A number of artists deal with government and public documents. Voluspa Jarpa's Biblioteca de No Historia (Library of No History, 2010) gathers into book format official documents on the Chilean dictatorship that have been declassified by the United States government. Two hundred copies of each of the six different volumes were printed for the biennial, and they will be distributed for free each day to the first 20 visitors. Glenn Ligon also appropriates government documents, this time from FBI files that have been declassified because of the Freedom of Information Act (FOIA). He came across them in his research on the civil rights and antiwar movements in the United States in the 1960s and 1970s, and the FOIA Drawings (2011) bear the traces of a censor's heavy black pen. Ligon is interested in "how these documents' very existence in the public sphere is predicated on their incompleteness, their visibility dependent on the pen of the censor." Letters That Go Folded Into Shredder (2008-11) by Nasrin Tabatabai and Babak Afrassiabi (PAGES) is composed of 11 different versions of a shredded, A4-size, two-page letter. It references a letter supposedly found in the American embassy in Tehran by Iranian students in November 1979. The letter is signed by Bruce Laingen, the chargé d'affaires at the embassy at that time, and it is dated November 1, 1979, three days before the student takeover that lasted more than 15 months. Perusing the different versions of the recomposed letter, one wonders which might be the true document. Johanna Calle's series of drawings Versión Oficial (Official Version, 2008) consists of handwritten yet illegible transcripts of official accounts issued by the Colombian government regarding the deaths of certain individuals, in which she finds various gaps and voids, signaling the manipulation of information.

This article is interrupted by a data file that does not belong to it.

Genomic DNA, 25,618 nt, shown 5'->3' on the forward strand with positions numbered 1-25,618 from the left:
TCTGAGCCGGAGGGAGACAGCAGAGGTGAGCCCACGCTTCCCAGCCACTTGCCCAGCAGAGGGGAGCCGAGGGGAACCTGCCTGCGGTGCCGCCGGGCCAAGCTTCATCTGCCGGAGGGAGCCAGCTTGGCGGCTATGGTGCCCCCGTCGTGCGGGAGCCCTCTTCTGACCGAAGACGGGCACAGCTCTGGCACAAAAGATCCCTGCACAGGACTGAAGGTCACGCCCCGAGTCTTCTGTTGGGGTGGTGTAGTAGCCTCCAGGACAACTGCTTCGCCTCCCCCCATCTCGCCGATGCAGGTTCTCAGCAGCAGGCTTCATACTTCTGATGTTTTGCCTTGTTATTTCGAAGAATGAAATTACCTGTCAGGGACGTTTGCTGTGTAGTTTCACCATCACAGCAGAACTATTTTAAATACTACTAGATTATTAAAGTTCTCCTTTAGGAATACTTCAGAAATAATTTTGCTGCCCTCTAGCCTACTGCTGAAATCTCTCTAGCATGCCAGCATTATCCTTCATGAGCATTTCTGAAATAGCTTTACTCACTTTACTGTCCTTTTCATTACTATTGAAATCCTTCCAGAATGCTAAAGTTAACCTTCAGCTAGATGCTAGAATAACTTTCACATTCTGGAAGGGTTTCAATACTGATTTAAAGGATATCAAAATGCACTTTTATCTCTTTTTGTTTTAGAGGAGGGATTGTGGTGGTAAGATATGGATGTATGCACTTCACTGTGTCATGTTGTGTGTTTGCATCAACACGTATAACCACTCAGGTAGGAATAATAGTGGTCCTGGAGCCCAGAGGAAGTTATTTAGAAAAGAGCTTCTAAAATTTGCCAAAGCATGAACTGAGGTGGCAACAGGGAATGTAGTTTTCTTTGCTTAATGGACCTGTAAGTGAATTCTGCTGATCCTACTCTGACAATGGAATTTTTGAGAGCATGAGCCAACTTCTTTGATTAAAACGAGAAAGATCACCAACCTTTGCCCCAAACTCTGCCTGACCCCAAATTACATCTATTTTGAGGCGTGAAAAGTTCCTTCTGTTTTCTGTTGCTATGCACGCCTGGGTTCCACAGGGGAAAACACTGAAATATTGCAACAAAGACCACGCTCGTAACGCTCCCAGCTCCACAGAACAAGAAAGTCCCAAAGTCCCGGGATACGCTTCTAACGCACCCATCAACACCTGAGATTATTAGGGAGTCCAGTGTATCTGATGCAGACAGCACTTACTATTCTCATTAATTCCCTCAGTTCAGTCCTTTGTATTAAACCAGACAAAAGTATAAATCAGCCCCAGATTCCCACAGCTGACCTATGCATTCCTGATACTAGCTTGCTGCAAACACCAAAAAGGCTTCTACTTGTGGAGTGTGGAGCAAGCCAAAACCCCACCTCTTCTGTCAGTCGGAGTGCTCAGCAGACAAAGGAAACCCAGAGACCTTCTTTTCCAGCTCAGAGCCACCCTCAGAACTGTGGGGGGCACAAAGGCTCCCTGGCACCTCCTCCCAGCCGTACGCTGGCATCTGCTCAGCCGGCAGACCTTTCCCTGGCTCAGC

Akram Zaatari's Untitled (Nabih Awada's Book of Letters from Family and Friends) (2007) consists of photographs written to Awada, a member of the Communist Party, while he was imprisoned in Israel after taking part in military operations in the south of Lebanon. He was captured in 1988, at the age of 16, and sentenced to prison two years later, where he stayed until 1998. The letters, photographed as documents, date from 1990 through 1997; in this instance, the private and the personal become political and historical, all in the territory of art. Aydan Murtezaoğlu gathers a group of works and documentation related to her Blackboard series, based on the famous 1928 photograph in which Mustafa Kemal Atatürk, founder of the Turkish Republic, introduces to the people the new Turkish alphabet based on Latin letters. Here the theme of the writing of history is intertwined with the history of writing, along with the artist's own history. Another version of the work will be on view at the Istanbul Modern during the biennial. Homayoun Askari Sirizi's work spells the word "revolution" in Farsi, and its lengthy title is a citation from Jean Baudrillard's In the Shadow of the Silent Majorities: "They (masses) absorb all the electricity of the social and political and neutralise it forever" (2008). In conclusion to this section, Ali Kazma's video installation O.K. (2010) captures the rapid and seemingly accelerated action of a government official fiercely stamping documents. Its mesmerizing choreography of bureaucratic precision creates a surreal effect.